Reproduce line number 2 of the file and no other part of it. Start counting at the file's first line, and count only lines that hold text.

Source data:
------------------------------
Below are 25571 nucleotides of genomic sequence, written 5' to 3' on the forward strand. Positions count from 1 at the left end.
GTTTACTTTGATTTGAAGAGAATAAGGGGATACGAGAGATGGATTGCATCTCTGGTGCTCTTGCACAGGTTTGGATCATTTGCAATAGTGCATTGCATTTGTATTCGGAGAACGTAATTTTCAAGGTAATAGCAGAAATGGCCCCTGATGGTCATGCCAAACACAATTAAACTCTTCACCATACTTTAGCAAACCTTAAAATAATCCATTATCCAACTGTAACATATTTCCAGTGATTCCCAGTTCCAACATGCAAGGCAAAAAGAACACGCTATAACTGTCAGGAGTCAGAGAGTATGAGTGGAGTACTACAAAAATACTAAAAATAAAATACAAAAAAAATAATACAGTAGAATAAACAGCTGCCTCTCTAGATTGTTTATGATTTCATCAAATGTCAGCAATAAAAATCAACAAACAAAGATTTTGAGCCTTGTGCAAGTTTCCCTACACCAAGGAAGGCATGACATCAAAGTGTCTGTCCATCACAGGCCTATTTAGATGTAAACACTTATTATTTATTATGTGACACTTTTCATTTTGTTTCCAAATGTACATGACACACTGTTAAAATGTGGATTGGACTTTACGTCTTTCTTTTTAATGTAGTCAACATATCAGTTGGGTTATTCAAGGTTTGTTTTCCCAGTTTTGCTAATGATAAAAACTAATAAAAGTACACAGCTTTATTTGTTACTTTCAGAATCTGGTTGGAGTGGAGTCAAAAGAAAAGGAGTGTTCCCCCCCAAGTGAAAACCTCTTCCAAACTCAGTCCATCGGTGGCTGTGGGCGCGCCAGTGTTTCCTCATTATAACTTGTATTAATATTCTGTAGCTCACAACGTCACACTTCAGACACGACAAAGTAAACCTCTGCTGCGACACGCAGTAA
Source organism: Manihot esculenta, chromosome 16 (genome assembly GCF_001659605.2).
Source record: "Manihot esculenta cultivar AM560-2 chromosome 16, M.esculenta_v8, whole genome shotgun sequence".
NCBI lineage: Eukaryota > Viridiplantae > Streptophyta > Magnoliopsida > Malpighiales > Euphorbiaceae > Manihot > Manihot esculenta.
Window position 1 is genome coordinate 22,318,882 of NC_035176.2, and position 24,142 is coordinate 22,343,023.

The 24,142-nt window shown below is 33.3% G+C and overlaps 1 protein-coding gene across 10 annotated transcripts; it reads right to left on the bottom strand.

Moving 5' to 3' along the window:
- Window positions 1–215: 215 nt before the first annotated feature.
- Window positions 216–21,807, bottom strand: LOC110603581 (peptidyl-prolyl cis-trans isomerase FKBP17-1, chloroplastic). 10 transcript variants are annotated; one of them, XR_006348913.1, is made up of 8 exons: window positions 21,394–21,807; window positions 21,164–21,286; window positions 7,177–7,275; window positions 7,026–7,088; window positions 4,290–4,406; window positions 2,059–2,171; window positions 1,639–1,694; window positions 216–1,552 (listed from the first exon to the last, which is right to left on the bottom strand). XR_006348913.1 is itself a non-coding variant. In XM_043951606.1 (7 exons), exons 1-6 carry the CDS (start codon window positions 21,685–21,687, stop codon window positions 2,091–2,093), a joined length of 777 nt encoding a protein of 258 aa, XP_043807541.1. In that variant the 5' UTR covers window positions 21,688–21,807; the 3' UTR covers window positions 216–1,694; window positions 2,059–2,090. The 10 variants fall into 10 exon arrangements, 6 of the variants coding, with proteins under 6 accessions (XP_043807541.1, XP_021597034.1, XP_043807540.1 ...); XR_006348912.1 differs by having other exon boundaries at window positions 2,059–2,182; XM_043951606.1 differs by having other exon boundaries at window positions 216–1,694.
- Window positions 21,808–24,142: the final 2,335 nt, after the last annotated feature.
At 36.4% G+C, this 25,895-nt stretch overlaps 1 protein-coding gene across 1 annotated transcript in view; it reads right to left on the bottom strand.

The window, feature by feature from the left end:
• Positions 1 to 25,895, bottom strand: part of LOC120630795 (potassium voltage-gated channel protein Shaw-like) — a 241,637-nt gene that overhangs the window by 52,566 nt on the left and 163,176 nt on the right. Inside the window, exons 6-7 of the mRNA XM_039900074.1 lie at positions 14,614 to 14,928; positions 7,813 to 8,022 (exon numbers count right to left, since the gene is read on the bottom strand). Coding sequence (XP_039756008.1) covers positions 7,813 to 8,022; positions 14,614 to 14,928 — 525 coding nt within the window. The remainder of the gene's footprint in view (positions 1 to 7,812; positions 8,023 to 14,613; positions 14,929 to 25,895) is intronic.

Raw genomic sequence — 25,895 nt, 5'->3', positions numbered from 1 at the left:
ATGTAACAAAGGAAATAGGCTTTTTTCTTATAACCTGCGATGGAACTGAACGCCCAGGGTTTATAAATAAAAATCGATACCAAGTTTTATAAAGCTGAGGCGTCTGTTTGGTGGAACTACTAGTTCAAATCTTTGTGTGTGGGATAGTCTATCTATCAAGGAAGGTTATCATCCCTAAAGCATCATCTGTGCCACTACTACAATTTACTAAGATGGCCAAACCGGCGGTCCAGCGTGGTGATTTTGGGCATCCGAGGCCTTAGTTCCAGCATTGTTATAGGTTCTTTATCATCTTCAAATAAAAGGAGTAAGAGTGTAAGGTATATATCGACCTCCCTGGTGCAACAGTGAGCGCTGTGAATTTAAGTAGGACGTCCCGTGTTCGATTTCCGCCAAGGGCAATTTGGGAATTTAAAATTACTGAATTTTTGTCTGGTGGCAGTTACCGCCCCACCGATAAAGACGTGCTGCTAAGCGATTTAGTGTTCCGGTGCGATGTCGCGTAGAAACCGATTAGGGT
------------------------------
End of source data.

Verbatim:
GTTTACTTTGATTTGAAGAGAATAAGGGGATACGAGAGATGGATTGCATCTCTGGTGCTCTTGCACAGGTTTGGATCATTTGCAATAGTGCATTGCATTTGTATTCGGAGAACGTAATTTTCAAGGTAATAGCAGAAATGGCCCCTGATGGTCATGCCAAACACAATTAAACTCTTCACCATACTTTAGCAAACCTTAAAATAATCCATTATCCAACTGTAACATATTTCCAGTGATTCCCAGTTCCAACATGCAAGGCAAAAAGAACACGCTATAACTGTCAGGAGTCAGAGAGTATGAGTGGAGTACTACAAAAATACTAAAAATAAAATACAAAAAAAATAATACAGTAGAATAAACAGCTGCCTCTCTAGATTGTTTATGATTTCATCAAATGTCAGCAATAAAAATCAACAAACAAAGATTTTGAGCCTTGTGCAAGTTTCCCTACACCAAGGAAGGCATGACATCAAAGTGTCTGTCCATCACAGGCCTATTTAGATGTAAACACTTATTATTTATTATGTGACACTTTTCATTTTGTTTCCAAATGTACATGACACACTGTTAAAATGTGGATTGGACTTTACGTCTTTCTTTTTAATGTAGTCAACATATCAGTTGGGTTATTCAAGGTTTGTTTTCCCAGTTTTGCTAATGATAAAAACTAATAAAAGTACACAGCTTTATTTGTTACTTTCAGAATCTGGTTGGAGTGGAGTCAAAAGAAAAGGAGTGTTCCCCCCCAAGTGAAAACCTCTTCCAAACTCAGTCCATCGGTGGCTGTGGGCGCGCCAGTGTTTCCTCATTATAACTTGTATTAATATTCTGTAGCTCACAACGTCACACTTCAGACACGACAAAGTAAACCTCTGCTGCGACACGCAGTAA